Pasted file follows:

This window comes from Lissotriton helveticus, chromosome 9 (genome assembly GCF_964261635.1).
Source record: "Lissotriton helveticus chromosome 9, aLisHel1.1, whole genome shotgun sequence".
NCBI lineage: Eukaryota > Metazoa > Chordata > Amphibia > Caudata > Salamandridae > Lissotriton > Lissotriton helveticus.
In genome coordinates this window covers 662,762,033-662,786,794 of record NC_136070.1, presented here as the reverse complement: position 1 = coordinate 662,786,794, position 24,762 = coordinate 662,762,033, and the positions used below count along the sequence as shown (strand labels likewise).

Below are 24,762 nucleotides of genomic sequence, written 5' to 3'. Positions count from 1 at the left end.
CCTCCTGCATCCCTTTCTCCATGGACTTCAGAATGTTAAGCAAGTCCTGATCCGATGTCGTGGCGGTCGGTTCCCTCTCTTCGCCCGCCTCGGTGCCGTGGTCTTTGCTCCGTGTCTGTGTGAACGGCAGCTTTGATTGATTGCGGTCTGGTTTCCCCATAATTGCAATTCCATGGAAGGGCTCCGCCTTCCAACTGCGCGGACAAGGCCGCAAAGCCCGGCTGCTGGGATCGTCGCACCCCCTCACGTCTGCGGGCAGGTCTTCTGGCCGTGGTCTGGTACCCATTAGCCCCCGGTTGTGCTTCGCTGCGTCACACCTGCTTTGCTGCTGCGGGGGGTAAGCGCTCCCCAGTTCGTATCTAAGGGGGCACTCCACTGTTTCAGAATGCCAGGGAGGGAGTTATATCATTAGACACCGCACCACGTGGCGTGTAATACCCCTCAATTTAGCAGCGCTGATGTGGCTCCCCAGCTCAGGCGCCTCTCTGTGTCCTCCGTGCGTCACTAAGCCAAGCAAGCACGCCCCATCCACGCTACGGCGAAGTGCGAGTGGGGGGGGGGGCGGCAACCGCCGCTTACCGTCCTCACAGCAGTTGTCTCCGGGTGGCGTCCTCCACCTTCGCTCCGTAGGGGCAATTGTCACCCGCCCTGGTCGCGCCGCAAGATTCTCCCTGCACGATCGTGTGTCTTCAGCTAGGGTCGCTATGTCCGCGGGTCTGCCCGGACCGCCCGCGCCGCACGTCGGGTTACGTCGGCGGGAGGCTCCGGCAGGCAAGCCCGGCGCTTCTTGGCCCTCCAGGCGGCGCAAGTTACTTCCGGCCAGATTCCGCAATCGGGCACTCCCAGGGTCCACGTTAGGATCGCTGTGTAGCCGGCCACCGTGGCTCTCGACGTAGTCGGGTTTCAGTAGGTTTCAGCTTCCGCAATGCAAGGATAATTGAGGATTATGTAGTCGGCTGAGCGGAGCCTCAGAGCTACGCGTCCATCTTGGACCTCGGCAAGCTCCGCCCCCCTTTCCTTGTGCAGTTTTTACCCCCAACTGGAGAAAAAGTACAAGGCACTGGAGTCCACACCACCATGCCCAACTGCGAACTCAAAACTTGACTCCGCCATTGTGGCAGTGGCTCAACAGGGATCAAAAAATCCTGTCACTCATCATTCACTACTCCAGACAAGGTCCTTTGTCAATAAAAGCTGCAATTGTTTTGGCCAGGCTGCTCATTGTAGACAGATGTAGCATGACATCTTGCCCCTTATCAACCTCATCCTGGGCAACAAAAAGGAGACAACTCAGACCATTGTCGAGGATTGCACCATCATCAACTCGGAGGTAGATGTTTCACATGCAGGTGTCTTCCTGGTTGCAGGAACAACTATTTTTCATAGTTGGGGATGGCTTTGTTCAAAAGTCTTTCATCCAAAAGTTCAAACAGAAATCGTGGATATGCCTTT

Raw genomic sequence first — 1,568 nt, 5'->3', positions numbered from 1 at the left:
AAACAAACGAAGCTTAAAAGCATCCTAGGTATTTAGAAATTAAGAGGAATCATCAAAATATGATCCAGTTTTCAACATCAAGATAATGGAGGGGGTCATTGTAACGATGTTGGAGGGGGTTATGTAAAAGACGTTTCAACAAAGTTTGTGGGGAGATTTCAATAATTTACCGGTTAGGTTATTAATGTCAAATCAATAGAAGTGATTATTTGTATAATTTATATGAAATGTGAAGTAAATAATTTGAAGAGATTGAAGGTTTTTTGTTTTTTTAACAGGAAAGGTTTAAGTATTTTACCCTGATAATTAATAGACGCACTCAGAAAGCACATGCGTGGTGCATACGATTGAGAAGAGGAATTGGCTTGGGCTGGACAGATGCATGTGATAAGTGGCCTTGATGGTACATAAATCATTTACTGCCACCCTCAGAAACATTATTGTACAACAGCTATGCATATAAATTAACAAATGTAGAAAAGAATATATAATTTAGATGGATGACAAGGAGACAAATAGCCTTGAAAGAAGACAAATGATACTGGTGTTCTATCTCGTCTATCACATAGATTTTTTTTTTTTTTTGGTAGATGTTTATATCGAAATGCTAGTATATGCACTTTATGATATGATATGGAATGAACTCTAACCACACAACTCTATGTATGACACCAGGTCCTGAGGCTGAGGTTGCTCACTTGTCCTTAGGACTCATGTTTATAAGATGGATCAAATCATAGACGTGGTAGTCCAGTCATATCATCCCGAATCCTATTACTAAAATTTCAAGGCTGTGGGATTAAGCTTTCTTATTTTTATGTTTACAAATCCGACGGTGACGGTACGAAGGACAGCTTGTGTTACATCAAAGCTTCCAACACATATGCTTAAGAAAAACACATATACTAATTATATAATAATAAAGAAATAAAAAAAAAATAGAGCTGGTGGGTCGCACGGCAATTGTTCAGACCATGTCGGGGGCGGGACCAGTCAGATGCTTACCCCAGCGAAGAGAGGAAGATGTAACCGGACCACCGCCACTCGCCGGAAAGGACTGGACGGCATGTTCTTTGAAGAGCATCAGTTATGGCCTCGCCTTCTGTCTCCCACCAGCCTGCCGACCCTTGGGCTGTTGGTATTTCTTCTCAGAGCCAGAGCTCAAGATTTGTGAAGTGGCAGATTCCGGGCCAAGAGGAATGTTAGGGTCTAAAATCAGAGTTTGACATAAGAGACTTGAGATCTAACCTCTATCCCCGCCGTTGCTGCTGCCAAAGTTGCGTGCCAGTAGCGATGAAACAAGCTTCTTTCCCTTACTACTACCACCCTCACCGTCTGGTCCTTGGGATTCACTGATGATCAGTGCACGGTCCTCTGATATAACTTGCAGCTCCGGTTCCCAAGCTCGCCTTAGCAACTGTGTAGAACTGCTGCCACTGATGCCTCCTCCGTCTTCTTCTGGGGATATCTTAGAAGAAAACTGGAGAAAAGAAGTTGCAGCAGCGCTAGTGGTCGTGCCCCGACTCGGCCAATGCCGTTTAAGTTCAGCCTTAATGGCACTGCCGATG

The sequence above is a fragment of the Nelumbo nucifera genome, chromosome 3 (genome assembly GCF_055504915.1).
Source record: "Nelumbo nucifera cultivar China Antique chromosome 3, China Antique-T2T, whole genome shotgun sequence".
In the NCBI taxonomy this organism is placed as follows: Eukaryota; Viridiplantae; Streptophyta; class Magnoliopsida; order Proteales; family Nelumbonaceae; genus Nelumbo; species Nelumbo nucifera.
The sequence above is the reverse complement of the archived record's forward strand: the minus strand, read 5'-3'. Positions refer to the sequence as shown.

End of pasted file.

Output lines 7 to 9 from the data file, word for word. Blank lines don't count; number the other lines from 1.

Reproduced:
Raw genomic sequence first — 1,568 nt, 5'->3', positions numbered from 1 at the left:
AAACAAACGAAGCTTAAAAGCATCCTAGGTATTTAGAAATTAAGAGGAATCATCAAAATATGATCCAGTTTTCAACATCAAGATAATGGAGGGGGTCATTGTAACGATGTTGGAGGGGGTTATGTAAAAGACGTTTCAACAAAGTTTGTGGGGAGATTTCAATAATTTACCGGTTAGGTTATTAATGTCAAATCAATAGAAGTGATTATTTGTATAATTTATATGAAATGTGAAGTAAATAATTTGAAGAGATTGAAGGTTTTTTGTTTTTTTAACAGGAAAGGTTTAAGTATTTTACCCTGATAATTAATAGACGCACTCAGAAAGCACATGCGTGGTGCATACGATTGAGAAGAGGAATTGGCTTGGGCTGGACAGATGCATGTGATAAGTGGCCTTGATGGTACATAAATCATTTACTGCCACCCTCAGAAACATTATTGTACAACAGCTATGCATATAAATTAACAAATGTAGAAAAGAATATATAATTTAGATGGATGACAAGGAGACAAATAGCCTTGAAAGAAGACAAATGATACTGGTGTTCTATCTCGTCTATCACATAGATTTTTTTTTTTTTTTGGTAGATGTTTATATCGAAATGCTAGTATATGCACTTTATGATATGATATGGAATGAACTCTAACCACACAACTCTATGTATGACACCAGGTCCTGAGGCTGAGGTTGCTCACTTGTCCTTAGGACTCATGTTTATAAGATGGATCAAATCATAGACGTGGTAGTCCAGTCATATCATCCCGAATCCTATTACTAAAATTTCAAGGCTGTGGGATTAAGCTTTCTTATTTTTATGTTTACAAATCCGACGGTGACGGTACGAAGGACAGCTTGTGTTACATCAAAGCTTCCAACACATATGCTTAAGAAAAACACATATACTAATTATATAATAATAAAGAAATAAAAAAAAAATAGAGCTGGTGGGTCGCACGGCAATTGTTCAGACCATGTCGGGGGCGGGACCAGTCAGATGCTTACCCCAGCGAAGAGAGGAAGATGTAACCGGACCACCGCCACTCGCCGGAAAGGACTGGACGGCATGTTCTTTGAAGAGCATCAGTTATGGCCTCGCCTTCTGTCTCCCACCAGCCTGCCGACCCTTGGGCTGTTGGTATTTCTTCTCAGAGCCAGAGCTCAAGATTTGTGAAGTGGCAGATTCCGGGCCAAGAGGAATGTTAGGGTCTAAAATCAGAGTTTGACATAAGAGACTTGAGATCTAACCTCTATCCCCGCCGTTGCTGCTGCCAAAGTTGCGTGCCAGTAGCGATGAAACAAGCTTCTTTCCCTTACTACTACCACCCTCACCGTCTGGTCCTTGGGATTCACTGATGATCAGTGCACGGTCCTCTGATATAACTTGCAGCTCCGGTTCCCAAGCTCGCCTTAGCAACTGTGTAGAACTGCTGCCACTGATGCCTCCTCCGTCTTCTTCTGGGGATATCTTAGAAGAAAACTGGAGAAAAGAAGTTGCAGCAGCGCTAGTGGTCGTGCCCCGACTCGGCCAATGCCGTTTAAGTTCAGCCTTAATGGCACTGCCGATG

The sequence above is a fragment of the Nelumbo nucifera genome, chromosome 3 (genome assembly GCF_055504915.1).